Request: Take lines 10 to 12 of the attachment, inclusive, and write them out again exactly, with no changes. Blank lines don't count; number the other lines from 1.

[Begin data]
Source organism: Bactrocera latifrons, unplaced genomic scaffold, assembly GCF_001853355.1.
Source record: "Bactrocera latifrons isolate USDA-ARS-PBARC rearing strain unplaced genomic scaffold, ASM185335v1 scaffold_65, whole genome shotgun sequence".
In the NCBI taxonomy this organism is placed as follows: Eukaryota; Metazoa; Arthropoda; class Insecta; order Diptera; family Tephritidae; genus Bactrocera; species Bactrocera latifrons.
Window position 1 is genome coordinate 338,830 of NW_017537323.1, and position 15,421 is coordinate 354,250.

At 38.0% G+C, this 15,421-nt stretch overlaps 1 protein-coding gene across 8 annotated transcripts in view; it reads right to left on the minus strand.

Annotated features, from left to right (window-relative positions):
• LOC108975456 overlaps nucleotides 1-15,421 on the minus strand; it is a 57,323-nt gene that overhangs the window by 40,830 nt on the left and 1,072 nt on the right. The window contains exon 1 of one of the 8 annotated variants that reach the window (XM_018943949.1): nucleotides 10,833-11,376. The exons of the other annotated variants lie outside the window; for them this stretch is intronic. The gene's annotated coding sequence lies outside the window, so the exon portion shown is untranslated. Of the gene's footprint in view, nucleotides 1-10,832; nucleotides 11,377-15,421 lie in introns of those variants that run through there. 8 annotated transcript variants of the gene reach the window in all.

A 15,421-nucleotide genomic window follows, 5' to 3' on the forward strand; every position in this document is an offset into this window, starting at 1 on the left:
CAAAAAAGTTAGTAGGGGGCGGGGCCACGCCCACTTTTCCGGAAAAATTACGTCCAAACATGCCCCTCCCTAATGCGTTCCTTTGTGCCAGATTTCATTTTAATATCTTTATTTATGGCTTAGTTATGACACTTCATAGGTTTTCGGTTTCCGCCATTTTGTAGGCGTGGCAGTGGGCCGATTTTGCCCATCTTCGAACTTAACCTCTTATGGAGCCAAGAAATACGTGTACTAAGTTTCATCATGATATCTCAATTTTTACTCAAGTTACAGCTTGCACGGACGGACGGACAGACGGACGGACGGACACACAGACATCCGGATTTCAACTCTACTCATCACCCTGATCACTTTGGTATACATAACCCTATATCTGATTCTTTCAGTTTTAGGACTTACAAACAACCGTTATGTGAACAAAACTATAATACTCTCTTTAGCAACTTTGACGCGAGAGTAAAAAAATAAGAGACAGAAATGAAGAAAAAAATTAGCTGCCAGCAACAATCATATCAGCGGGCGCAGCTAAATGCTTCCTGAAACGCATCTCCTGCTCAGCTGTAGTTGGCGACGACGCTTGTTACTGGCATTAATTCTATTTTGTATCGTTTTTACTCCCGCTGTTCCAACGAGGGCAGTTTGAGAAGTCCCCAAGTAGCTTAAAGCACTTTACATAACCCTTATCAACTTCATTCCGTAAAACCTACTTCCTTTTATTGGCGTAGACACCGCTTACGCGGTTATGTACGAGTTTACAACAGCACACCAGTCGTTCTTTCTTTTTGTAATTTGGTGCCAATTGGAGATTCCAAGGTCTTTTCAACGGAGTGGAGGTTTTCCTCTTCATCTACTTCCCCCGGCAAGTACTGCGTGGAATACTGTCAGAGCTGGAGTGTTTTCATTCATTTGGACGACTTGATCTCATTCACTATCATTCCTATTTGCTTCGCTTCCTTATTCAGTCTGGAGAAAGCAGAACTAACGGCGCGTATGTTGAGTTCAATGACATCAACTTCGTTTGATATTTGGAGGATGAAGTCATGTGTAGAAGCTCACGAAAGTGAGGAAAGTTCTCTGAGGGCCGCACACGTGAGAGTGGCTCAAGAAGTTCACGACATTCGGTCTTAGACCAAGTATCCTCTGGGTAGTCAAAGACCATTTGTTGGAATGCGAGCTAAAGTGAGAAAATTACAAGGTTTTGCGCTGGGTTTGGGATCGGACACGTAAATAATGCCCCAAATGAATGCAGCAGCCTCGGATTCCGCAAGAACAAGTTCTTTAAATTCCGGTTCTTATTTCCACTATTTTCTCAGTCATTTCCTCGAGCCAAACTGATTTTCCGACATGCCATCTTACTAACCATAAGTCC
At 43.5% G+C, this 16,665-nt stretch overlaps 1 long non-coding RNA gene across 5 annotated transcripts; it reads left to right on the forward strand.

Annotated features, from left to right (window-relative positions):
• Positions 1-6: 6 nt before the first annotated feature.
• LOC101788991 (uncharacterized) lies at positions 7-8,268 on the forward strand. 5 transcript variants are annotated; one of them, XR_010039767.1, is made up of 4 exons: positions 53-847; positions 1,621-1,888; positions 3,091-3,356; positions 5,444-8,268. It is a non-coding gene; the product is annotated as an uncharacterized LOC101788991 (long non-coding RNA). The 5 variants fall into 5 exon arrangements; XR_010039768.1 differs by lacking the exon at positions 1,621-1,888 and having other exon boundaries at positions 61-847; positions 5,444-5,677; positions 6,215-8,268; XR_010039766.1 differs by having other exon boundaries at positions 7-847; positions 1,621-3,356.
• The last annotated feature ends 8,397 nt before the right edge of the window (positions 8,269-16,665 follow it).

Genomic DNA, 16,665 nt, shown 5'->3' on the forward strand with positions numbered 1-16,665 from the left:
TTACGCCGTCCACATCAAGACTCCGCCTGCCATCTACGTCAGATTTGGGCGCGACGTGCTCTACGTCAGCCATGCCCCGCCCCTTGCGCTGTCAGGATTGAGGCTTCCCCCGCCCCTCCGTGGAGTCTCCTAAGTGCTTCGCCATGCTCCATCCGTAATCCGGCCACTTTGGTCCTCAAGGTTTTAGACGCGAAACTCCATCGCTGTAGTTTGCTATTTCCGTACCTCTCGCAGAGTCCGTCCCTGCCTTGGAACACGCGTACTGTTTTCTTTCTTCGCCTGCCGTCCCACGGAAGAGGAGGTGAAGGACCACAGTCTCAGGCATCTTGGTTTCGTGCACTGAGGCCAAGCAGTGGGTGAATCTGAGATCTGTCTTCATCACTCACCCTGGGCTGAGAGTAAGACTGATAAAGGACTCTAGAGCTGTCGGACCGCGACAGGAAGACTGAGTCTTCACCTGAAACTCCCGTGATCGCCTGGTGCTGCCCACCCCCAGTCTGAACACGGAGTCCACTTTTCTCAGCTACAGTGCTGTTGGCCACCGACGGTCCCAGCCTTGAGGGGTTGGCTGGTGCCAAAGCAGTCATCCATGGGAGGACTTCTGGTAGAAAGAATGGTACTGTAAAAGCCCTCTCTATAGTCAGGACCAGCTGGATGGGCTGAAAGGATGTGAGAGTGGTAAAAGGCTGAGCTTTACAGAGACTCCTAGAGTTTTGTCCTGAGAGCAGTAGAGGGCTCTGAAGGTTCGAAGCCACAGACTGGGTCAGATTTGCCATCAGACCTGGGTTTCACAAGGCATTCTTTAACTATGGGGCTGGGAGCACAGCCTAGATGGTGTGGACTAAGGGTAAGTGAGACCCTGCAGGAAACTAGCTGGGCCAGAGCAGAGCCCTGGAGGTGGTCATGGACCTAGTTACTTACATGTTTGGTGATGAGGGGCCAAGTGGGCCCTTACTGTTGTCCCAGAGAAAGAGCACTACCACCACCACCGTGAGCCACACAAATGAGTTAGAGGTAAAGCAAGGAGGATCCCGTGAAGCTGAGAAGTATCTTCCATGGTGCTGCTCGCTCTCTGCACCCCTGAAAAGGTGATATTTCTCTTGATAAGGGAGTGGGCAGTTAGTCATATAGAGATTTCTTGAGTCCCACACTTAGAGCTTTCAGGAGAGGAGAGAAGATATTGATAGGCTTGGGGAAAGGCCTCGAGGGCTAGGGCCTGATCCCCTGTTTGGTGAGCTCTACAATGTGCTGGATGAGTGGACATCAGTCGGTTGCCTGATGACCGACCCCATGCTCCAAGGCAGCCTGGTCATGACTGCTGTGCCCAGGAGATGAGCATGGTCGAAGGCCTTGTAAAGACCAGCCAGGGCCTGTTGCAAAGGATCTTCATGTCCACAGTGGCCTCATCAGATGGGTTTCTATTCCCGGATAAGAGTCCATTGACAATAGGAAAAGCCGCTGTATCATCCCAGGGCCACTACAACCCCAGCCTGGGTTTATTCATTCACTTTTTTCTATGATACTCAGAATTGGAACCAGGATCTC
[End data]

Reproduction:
At 43.5% G+C, this 16,665-nt stretch overlaps 1 long non-coding RNA gene across 5 annotated transcripts; it reads left to right on the forward strand.

Annotated features, from left to right (window-relative positions):
• Positions 1-6: 6 nt before the first annotated feature.